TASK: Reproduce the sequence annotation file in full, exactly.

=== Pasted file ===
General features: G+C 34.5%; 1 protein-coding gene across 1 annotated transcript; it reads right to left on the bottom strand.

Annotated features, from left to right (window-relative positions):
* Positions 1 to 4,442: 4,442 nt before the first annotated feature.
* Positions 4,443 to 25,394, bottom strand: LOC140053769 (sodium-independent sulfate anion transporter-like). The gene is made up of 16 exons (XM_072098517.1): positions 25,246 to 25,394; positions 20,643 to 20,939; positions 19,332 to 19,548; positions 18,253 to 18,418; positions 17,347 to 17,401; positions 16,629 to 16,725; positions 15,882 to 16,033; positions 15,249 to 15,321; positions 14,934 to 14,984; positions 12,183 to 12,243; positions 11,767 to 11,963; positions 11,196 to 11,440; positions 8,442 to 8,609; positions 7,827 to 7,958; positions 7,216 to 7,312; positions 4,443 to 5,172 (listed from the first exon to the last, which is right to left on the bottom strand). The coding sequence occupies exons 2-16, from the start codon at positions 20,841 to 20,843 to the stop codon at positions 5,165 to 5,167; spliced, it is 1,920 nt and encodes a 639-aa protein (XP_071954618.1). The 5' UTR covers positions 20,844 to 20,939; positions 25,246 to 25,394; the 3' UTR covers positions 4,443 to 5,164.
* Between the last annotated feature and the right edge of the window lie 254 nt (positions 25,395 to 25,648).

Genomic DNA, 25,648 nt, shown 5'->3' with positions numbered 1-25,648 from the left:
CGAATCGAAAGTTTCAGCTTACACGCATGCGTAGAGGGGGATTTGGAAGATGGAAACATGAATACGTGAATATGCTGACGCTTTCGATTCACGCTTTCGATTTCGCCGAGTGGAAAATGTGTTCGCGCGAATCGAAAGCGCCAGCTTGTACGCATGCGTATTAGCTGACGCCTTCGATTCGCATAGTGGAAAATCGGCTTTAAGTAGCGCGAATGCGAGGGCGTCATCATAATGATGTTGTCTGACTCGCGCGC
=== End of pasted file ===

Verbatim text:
General features: G+C 34.5%; 1 protein-coding gene across 1 annotated transcript; it reads right to left on the bottom strand.

Annotated features, from left to right (window-relative positions):
* Positions 1 to 4,442: 4,442 nt before the first annotated feature.
* Positions 4,443 to 25,394, bottom strand: LOC140053769 (sodium-independent sulfate anion transporter-like). The gene is made up of 16 exons (XM_072098517.1): positions 25,246 to 25,394; positions 20,643 to 20,939; positions 19,332 to 19,548; positions 18,253 to 18,418; positions 17,347 to 17,401; positions 16,629 to 16,725; positions 15,882 to 16,033; positions 15,249 to 15,321; positions 14,934 to 14,984; positions 12,183 to 12,243; positions 11,767 to 11,963; positions 11,196 to 11,440; positions 8,442 to 8,609; positions 7,827 to 7,958; positions 7,216 to 7,312; positions 4,443 to 5,172 (listed from the first exon to the last, which is right to left on the bottom strand). The coding sequence occupies exons 2-16, from the start codon at positions 20,841 to 20,843 to the stop codon at positions 5,165 to 5,167; spliced, it is 1,920 nt and encodes a 639-aa protein (XP_071954618.1). The 5' UTR covers positions 20,844 to 20,939; positions 25,246 to 25,394; the 3' UTR covers positions 4,443 to 5,164.
* Between the last annotated feature and the right edge of the window lie 254 nt (positions 25,395 to 25,648).

Genomic DNA, 25,648 nt, shown 5'->3' with positions numbered 1-25,648 from the left:
CGAATCGAAAGTTTCAGCTTACACGCATGCGTAGAGGGGGATTTGGAAGATGGAAACATGAATACGTGAATATGCTGACGCTTTCGATTCACGCTTTCGATTTCGCCGAGTGGAAAATGTGTTCGCGCGAATCGAAAGCGCCAGCTTGTACGCATGCGTATTAGCTGACGCCTTCGATTCGCATAGTGGAAAATCGGCTTTAAGTAGCGCGAATGCGAGGGCGTCATCATAATGATGTTGTCTGACTCGCGCGC